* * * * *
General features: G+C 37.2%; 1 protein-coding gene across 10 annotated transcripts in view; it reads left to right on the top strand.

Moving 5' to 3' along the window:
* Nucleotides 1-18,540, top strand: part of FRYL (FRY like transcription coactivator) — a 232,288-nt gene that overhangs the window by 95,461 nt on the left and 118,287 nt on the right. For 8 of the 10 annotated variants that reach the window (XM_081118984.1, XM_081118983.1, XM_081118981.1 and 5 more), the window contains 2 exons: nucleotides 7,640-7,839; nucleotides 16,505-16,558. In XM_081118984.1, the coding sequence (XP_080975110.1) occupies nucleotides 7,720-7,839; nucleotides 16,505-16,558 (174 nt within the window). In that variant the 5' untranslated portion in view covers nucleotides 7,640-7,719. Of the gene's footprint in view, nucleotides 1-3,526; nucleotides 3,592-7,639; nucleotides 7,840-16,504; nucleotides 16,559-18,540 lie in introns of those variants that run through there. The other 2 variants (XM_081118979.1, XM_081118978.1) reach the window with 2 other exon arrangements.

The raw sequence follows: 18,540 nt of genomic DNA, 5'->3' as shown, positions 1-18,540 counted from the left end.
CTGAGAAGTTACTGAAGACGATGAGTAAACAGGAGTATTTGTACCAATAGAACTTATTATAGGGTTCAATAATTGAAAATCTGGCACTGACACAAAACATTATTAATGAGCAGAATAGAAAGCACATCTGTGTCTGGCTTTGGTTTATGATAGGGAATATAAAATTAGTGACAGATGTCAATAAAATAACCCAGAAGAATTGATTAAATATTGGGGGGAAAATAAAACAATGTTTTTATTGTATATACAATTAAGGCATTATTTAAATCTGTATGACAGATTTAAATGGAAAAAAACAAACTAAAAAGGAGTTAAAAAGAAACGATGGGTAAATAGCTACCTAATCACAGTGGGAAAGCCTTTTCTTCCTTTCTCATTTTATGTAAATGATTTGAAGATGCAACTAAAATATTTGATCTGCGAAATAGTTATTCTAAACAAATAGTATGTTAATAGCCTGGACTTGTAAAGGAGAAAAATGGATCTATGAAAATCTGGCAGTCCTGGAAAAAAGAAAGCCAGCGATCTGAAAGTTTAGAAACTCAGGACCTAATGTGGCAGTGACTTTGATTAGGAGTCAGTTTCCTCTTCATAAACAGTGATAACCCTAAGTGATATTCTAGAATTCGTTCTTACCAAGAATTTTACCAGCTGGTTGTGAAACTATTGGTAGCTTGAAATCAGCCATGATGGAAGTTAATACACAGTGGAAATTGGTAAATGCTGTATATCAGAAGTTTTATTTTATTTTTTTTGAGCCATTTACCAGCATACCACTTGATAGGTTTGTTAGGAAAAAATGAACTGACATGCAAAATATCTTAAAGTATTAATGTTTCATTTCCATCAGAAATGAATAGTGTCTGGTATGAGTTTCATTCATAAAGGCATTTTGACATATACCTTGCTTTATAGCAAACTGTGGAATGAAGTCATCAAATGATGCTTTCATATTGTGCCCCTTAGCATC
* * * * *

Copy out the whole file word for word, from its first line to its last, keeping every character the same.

General features: G+C 37.2%; 1 protein-coding gene across 10 annotated transcripts in view; it reads left to right on the top strand.

Moving 5' to 3' along the window:
* Nucleotides 1-18,540, top strand: part of FRYL (FRY like transcription coactivator) — a 232,288-nt gene that overhangs the window by 95,461 nt on the left and 118,287 nt on the right. For 8 of the 10 annotated variants that reach the window (XM_081118984.1, XM_081118983.1, XM_081118981.1 and 5 more), the window contains 2 exons: nucleotides 7,640-7,839; nucleotides 16,505-16,558. In XM_081118984.1, the coding sequence (XP_080975110.1) occupies nucleotides 7,720-7,839; nucleotides 16,505-16,558 (174 nt within the window). In that variant the 5' untranslated portion in view covers nucleotides 7,640-7,719. Of the gene's footprint in view, nucleotides 1-3,526; nucleotides 3,592-7,639; nucleotides 7,840-16,504; nucleotides 16,559-18,540 lie in introns of those variants that run through there. The other 2 variants (XM_081118979.1, XM_081118978.1) reach the window with 2 other exon arrangements.

The raw sequence follows: 18,540 nt of genomic DNA, 5'->3' as shown, positions 1-18,540 counted from the left end.
CTGAGAAGTTACTGAAGACGATGAGTAAACAGGAGTATTTGTACCAATAGAACTTATTATAGGGTTCAATAATTGAAAATCTGGCACTGACACAAAACATTATTAATGAGCAGAATAGAAAGCACATCTGTGTCTGGCTTTGGTTTATGATAGGGAATATAAAATTAGTGACAGATGTCAATAAAATAACCCAGAAGAATTGATTAAATATTGGGGGGAAAATAAAACAATGTTTTTATTGTATATACAATTAAGGCATTATTTAAATCTGTATGACAGATTTAAATGGAAAAAAACAAACTAAAAAGGAGTTAAAAAGAAACGATGGGTAAATAGCTACCTAATCACAGTGGGAAAGCCTTTTCTTCCTTTCTCATTTTATGTAAATGATTTGAAGATGCAACTAAAATATTTGATCTGCGAAATAGTTATTCTAAACAAATAGTATGTTAATAGCCTGGACTTGTAAAGGAGAAAAATGGATCTATGAAAATCTGGCAGTCCTGGAAAAAAGAAAGCCAGCGATCTGAAAGTTTAGAAACTCAGGACCTAATGTGGCAGTGACTTTGATTAGGAGTCAGTTTCCTCTTCATAAACAGTGATAACCCTAAGTGATATTCTAGAATTCGTTCTTACCAAGAATTTTACCAGCTGGTTGTGAAACTATTGGTAGCTTGAAATCAGCCATGATGGAAGTTAATACACAGTGGAAATTGGTAAATGCTGTATATCAGAAGTTTTATTTTATTTTTTTTGAGCCATTTACCAGCATACCACTTGATAGGTTTGTTAGGAAAAAATGAACTGACATGCAAAATATCTTAAAGTATTAATGTTTCATTTCCATCAGAAATGAATAGTGTCTGGTATGAGTTTCATTCATAAAGGCATTTTGACATATACCTTGCTTTATAGCAAACTGTGGAATGAAGTCATCAAATGATGCTTTCATATTGTGCCCCTTAGCATC